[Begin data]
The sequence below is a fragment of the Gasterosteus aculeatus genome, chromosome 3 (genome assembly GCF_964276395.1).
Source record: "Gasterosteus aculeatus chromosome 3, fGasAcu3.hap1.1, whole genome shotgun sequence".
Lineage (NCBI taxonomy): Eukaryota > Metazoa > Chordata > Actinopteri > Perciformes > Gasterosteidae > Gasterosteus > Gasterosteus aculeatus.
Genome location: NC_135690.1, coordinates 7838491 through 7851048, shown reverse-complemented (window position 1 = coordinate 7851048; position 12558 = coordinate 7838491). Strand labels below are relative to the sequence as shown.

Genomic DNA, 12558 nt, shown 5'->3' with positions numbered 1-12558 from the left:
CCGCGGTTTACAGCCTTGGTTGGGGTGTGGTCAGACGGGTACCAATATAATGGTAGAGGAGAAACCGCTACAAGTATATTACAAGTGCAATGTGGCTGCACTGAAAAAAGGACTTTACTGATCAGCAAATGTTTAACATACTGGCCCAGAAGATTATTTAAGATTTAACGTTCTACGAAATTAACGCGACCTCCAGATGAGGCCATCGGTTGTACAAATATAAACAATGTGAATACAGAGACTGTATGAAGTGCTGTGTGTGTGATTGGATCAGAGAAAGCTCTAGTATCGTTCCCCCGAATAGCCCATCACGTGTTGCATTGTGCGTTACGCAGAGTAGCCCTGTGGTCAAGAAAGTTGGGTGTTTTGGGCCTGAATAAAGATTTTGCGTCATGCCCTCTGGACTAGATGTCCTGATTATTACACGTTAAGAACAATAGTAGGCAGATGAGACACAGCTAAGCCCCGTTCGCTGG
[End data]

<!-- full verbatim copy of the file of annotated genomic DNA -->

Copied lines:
The sequence below is a fragment of the Gasterosteus aculeatus genome, chromosome 3 (genome assembly GCF_964276395.1).
Source record: "Gasterosteus aculeatus chromosome 3, fGasAcu3.hap1.1, whole genome shotgun sequence".
Lineage (NCBI taxonomy): Eukaryota > Metazoa > Chordata > Actinopteri > Perciformes > Gasterosteidae > Gasterosteus > Gasterosteus aculeatus.
Genome location: NC_135690.1, coordinates 7838491 through 7851048, shown reverse-complemented (window position 1 = coordinate 7851048; position 12558 = coordinate 7838491). Strand labels below are relative to the sequence as shown.

Genomic DNA, 12558 nt, shown 5'->3' with positions numbered 1-12558 from the left:
CCGCGGTTTACAGCCTTGGTTGGGGTGTGGTCAGACGGGTACCAATATAATGGTAGAGGAGAAACCGCTACAAGTATATTACAAGTGCAATGTGGCTGCACTGAAAAAAGGACTTTACTGATCAGCAAATGTTTAACATACTGGCCCAGAAGATTATTTAAGATTTAACGTTCTACGAAATTAACGCGACCTCCAGATGAGGCCATCGGTTGTACAAATATAAACAATGTGAATACAGAGACTGTATGAAGTGCTGTGTGTGTGATTGGATCAGAGAAAGCTCTAGTATCGTTCCCCCGAATAGCCCATCACGTGTTGCATTGTGCGTTACGCAGAGTAGCCCTGTGGTCAAGAAAGTTGGGTGTTTTGGGCCTGAATAAAGATTTTGCGTCATGCCCTCTGGACTAGATGTCCTGATTATTACACGTTAAGAACAATAGTAGGCAGATGAGACACAGCTAAGCCCCGTTCGCTGG